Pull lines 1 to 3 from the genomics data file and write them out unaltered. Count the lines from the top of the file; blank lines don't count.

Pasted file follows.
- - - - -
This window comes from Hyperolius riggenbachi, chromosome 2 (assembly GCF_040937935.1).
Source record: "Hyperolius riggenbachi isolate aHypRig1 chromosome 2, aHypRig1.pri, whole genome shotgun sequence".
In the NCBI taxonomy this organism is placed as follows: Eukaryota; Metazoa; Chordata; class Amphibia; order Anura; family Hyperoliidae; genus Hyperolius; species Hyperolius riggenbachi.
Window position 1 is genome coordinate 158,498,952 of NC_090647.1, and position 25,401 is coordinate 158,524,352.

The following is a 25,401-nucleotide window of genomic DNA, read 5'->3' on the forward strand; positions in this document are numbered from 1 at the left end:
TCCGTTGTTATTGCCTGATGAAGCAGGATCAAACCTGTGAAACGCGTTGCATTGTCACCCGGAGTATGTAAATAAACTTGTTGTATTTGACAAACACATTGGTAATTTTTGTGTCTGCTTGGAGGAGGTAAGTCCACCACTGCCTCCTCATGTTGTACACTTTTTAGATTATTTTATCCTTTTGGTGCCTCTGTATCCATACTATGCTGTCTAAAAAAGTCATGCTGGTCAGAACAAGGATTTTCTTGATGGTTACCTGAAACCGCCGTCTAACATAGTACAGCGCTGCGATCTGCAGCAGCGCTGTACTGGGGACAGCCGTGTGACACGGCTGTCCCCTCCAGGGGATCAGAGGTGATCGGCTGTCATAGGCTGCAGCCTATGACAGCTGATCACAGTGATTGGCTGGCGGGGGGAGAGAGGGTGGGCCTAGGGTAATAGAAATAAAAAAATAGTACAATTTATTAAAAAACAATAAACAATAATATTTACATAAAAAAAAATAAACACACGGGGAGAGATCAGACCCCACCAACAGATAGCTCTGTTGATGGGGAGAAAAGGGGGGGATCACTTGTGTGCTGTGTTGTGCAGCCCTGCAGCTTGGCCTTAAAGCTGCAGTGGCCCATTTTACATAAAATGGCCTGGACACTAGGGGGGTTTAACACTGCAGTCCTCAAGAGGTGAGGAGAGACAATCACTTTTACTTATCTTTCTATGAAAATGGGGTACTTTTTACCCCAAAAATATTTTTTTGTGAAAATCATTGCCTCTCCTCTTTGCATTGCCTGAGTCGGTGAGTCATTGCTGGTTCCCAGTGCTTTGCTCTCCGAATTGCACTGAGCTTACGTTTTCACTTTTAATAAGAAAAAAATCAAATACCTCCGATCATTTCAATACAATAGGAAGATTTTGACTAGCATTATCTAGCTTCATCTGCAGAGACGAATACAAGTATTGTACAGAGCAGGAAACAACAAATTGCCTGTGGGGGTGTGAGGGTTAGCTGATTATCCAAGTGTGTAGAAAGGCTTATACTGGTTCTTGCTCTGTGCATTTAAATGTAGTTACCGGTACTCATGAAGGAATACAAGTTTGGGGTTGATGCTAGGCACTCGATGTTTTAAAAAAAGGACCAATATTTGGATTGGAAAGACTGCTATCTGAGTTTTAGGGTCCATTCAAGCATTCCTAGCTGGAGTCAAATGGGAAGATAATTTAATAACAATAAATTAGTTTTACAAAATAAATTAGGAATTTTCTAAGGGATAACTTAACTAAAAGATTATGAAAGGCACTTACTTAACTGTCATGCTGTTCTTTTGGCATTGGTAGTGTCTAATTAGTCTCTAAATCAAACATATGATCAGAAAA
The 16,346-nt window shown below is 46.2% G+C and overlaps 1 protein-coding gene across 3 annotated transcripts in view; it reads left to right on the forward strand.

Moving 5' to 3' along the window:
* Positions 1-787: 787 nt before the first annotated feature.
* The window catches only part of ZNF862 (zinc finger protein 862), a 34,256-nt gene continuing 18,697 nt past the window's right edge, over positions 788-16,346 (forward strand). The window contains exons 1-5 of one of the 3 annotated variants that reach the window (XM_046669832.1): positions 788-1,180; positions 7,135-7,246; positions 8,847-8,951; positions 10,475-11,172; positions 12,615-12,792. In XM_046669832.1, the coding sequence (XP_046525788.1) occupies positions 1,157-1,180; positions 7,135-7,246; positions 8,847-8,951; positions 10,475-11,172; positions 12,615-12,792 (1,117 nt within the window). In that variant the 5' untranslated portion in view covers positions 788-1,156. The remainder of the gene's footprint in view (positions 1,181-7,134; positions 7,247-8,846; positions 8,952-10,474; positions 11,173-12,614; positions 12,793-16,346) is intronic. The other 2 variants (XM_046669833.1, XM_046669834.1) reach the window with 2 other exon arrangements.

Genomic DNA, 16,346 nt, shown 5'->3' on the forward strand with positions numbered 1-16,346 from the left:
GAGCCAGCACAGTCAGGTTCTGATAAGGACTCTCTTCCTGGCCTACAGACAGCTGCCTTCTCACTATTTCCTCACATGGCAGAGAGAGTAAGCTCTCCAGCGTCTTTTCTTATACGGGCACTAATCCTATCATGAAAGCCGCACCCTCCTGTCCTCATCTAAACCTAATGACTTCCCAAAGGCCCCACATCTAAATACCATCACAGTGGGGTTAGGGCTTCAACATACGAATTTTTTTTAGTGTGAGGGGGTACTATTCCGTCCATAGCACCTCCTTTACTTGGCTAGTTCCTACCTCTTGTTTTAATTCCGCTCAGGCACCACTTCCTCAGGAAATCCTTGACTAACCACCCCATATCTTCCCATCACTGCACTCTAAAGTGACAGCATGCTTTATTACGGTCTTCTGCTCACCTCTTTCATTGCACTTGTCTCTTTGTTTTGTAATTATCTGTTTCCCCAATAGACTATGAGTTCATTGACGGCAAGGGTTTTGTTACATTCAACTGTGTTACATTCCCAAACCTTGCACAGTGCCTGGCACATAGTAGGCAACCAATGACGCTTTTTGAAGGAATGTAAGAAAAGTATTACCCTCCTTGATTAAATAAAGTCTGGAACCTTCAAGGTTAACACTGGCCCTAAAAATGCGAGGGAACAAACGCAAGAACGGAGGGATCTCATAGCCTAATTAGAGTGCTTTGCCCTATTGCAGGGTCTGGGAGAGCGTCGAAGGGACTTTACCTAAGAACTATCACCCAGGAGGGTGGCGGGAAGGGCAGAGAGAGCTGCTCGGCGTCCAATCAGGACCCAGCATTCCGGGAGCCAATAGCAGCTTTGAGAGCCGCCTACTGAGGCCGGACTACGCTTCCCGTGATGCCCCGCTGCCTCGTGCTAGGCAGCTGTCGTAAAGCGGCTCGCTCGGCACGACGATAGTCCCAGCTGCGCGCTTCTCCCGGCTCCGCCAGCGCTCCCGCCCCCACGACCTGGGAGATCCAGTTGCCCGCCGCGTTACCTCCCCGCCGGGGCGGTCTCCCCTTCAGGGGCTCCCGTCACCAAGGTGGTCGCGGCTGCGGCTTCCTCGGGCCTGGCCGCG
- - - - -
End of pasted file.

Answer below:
This window comes from Hyperolius riggenbachi, chromosome 2 (assembly GCF_040937935.1).
Source record: "Hyperolius riggenbachi isolate aHypRig1 chromosome 2, aHypRig1.pri, whole genome shotgun sequence".
In the NCBI taxonomy this organism is placed as follows: Eukaryota; Metazoa; Chordata; class Amphibia; order Anura; family Hyperoliidae; genus Hyperolius; species Hyperolius riggenbachi.